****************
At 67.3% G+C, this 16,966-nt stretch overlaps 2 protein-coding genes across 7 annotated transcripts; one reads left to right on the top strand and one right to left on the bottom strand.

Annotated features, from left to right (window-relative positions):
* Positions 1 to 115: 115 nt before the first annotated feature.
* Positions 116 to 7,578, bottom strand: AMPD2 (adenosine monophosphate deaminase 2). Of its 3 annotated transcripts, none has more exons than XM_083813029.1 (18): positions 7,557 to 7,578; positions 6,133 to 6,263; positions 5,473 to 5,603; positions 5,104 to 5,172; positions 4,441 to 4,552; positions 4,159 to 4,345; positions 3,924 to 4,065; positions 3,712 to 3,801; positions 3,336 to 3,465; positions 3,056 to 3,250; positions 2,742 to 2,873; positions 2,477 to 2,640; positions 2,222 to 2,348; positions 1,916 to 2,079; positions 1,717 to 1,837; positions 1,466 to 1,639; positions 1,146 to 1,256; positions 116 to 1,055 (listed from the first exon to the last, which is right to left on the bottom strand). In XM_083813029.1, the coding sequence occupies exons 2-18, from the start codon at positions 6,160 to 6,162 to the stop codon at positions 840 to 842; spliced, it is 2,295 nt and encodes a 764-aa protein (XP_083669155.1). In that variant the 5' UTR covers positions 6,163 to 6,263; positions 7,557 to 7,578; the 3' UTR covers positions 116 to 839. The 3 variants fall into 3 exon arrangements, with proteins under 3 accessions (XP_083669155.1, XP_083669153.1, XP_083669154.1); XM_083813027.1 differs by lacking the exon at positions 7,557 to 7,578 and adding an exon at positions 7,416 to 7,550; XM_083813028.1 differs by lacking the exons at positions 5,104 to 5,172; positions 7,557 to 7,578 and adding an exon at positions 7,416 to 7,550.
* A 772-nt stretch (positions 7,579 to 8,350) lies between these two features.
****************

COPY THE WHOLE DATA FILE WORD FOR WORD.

At 67.3% G+C, this 16,966-nt stretch overlaps 2 protein-coding genes across 7 annotated transcripts; one reads left to right on the top strand and one right to left on the bottom strand.

Annotated features, from left to right (window-relative positions):
* Positions 1 to 115: 115 nt before the first annotated feature.
* Positions 116 to 7,578, bottom strand: AMPD2 (adenosine monophosphate deaminase 2). Of its 3 annotated transcripts, none has more exons than XM_083813029.1 (18): positions 7,557 to 7,578; positions 6,133 to 6,263; positions 5,473 to 5,603; positions 5,104 to 5,172; positions 4,441 to 4,552; positions 4,159 to 4,345; positions 3,924 to 4,065; positions 3,712 to 3,801; positions 3,336 to 3,465; positions 3,056 to 3,250; positions 2,742 to 2,873; positions 2,477 to 2,640; positions 2,222 to 2,348; positions 1,916 to 2,079; positions 1,717 to 1,837; positions 1,466 to 1,639; positions 1,146 to 1,256; positions 116 to 1,055 (listed from the first exon to the last, which is right to left on the bottom strand). In XM_083813029.1, the coding sequence occupies exons 2-18, from the start codon at positions 6,160 to 6,162 to the stop codon at positions 840 to 842; spliced, it is 2,295 nt and encodes a 764-aa protein (XP_083669155.1). In that variant the 5' UTR covers positions 6,163 to 6,263; positions 7,557 to 7,578; the 3' UTR covers positions 116 to 839. The 3 variants fall into 3 exon arrangements, with proteins under 3 accessions (XP_083669155.1, XP_083669153.1, XP_083669154.1); XM_083813027.1 differs by lacking the exon at positions 7,557 to 7,578 and adding an exon at positions 7,416 to 7,550; XM_083813028.1 differs by lacking the exons at positions 5,104 to 5,172; positions 7,557 to 7,578 and adding an exon at positions 7,416 to 7,550.
* A 772-nt stretch (positions 7,579 to 8,350) lies between these two features.